Significant drop in homicides brings La. city closer to pre-pandemic levels
Using technology and data from the Real Time Crime Center, BRPD implemented a patrol strategy in violence hot spots to reduce crime in the community
By Elyse Carmosino
The Advocate, Baton Rouge, La.
EAST BATON ROUGE, La. — With just over a month left until the end of the year, East Baton Rouge has seen its biggest drop in homicides since before 2020, bringing the parish’s numbers down nearly to pre-pandemic levels after more than three years of unprecedented violence, records kept by The Advocate show.
As of Nov. 24, 85 killings had occurred within the parish since the start of the year, far lower than the 103 recorded by the same date last year and nearly 40% less than the 134 recorded in 2021.
The last time East Baton Rouge ended the year with fewer than 100 homicides was in 2019, when 83 people were killed between Jan. 1 and Dec. 31.
The paper’s data, which was checked against numbers from the Baton Rouge Police, East Baton Rouge Sheriff’s Office and other local agencies, covers intentional and unjustified killings, as defined by FBI crime reporting rules. Those killings are criminal homicides and legally classified as murder and manslaughter, though the numbers are subject to change if authorities later deem some cases accidental or justified, and vice versa.
Like many communities across the U.S., East Baton Rouge experienced a dramatic uptick in homicides in 2020, ending what was, at the time, its deadliest year to date with 114 killings — surpassing 2017’s previous all-time high of 106 — as the parish struggled to stem the flow of violence amid tumult that came with pandemic lockdowns.
The upward trajectory continued throughout 2021, which shattered the previous year’s record with 149 homicides, before falling to 115 in 2022.
Bloodshed continued to subside during the first quarter of 2023 before a string of killings caused the parish’s murder rate to plateau in May, when at least 15 shootings over an eight-day period left 11 people dead — more than in the previous four weeks combined.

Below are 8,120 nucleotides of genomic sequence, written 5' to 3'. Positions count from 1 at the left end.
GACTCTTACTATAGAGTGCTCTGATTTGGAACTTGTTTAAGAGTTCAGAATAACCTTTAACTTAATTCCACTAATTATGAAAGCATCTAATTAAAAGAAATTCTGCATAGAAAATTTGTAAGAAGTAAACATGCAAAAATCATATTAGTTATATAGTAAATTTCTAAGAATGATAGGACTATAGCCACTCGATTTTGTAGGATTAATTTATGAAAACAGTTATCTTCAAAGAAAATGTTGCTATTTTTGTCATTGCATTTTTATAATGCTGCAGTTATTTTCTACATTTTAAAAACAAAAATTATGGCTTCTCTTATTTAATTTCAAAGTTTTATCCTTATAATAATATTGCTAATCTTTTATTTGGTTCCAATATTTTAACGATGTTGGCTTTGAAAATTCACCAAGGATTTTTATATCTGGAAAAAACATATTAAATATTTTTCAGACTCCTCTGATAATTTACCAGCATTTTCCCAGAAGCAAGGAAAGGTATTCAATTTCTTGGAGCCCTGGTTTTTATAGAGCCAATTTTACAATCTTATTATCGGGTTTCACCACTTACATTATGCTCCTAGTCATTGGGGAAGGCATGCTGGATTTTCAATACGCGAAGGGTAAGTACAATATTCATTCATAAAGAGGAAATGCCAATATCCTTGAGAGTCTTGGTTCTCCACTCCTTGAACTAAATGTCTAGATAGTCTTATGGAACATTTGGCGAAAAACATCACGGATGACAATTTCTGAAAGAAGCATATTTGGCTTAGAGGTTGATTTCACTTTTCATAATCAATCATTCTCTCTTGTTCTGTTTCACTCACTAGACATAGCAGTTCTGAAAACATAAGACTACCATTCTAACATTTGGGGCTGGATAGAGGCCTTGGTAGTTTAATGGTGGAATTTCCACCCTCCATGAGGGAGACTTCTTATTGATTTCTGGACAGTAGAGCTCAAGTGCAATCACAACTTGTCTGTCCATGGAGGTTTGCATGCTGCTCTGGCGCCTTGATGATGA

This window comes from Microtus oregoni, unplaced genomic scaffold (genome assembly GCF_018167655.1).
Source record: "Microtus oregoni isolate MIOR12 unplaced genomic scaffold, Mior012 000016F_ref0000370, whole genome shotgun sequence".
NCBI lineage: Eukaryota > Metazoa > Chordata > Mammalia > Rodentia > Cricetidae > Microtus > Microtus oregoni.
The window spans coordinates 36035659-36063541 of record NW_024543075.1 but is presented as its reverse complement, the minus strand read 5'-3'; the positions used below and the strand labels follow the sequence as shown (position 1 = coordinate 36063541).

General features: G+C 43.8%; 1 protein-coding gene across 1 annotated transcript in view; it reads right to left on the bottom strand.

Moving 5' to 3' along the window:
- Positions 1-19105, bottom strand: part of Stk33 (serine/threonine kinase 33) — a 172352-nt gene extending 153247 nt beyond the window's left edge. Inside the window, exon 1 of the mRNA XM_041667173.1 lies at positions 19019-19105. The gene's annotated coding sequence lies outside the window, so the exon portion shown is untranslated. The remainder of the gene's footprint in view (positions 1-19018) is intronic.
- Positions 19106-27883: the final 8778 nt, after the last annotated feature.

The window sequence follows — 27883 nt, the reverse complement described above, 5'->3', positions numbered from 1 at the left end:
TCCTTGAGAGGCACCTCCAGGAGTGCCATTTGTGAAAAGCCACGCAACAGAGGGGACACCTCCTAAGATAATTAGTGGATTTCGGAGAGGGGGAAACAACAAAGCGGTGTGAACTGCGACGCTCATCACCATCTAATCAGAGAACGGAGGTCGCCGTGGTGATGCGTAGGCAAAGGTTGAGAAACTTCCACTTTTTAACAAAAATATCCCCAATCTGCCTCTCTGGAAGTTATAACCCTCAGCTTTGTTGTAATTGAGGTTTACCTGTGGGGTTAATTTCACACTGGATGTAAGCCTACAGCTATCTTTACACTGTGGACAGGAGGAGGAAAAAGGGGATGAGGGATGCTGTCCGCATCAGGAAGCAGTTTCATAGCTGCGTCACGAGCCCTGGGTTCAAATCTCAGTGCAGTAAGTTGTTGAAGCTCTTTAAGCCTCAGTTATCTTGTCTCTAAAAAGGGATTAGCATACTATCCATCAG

Since then, however, the average number of homicides each month dropped considerably. In August, authorities investigated two killings. In September and October, three. There has been a slight uptick in recent weeks with seven homicides since Nov. 1.
According to Advocate records, there has not been a month with fewer than six homicides since before 2020.
“You’re looking at work at the community level,” said BRPD spokesman Sgt. Darren Ahmed, who credited the Public Safety Partnership — a coalition of law enforcement agencies, prosecutors and community workers — for much of the progress the parish has made in reducing gun violence.
The partnership, which includes all federal, state and local law enforcement agencies in East Baton Rouge, the U.S. Attorney’s and District Attorney’s offices and the mayor-president’s office, has outlined four goals in its public safety plan:
— Conduct outreach to violence-affected youth and provide them with career and educational opportunities.
— Prioritize gun crimes and high-risk offenders when prosecuting criminal cases.
— Address blight that contributes to gun violence in neighborhoods.
— Focus law enforcement resources on violent individuals and locations utilizing data, technology, intelligence sharing and proactive policing.
Many of the coalition’s aims rely heavily on data collected through BRPD’s Real Time Crime Center, Ahmed said, which opened in 2020 as a way for the department to target violence-plagued neighborhoods.
Shortly after the center’s launch, BRPD Chief Murphy Paul said the facility’s technology, which includes live traffic cameras, maps with active calls, license plate readers and other tech, led officers to pinpoint the Brookstown area as a violence hot spot, deeming the neighborhood one of a handful of “micro-areas” on which to focus resources.
At the time, Paul said that officers were able to use crime center data to implement a patrol strategy in Brookstown, and BRPD later reported a 24% decrease in crime in the community.
Still, the department has fielded harsh criticism in recent years as the parish’s homicide rate remains above what it was before the pandemic.
During a media briefing earlier this year to address a sudden rash of deadly shootings, Paul defended his officers’ work, attributing the rise, in part, to what he said was a high number of re-offenders walking the streets.
“I get sick and tired of hearing from my police officers that we’re dealing with the same individuals,” he said in May. “We are dealing with the symptoms of crime. There has to be more accountability.”
To aggressively tackle EBR’s crime stats, Paul stated that the department would expand intelligence-sharing between State Police, EBRSO, Probation and Parole and federal partners, while touting the agency’s addition of four drones, 40 additional crime cameras and 41 new license plate readers to the Real Time Crime Center’s inventory.
Now, Ahmed said, such technology is playing a pivotal role in how the department addresses crime.
“We follow the data,” he said. “When those spikes go up, we focus on those areas, we gather that data, and we do additional proactive patrols. At some point, we’ll see a reduction.”
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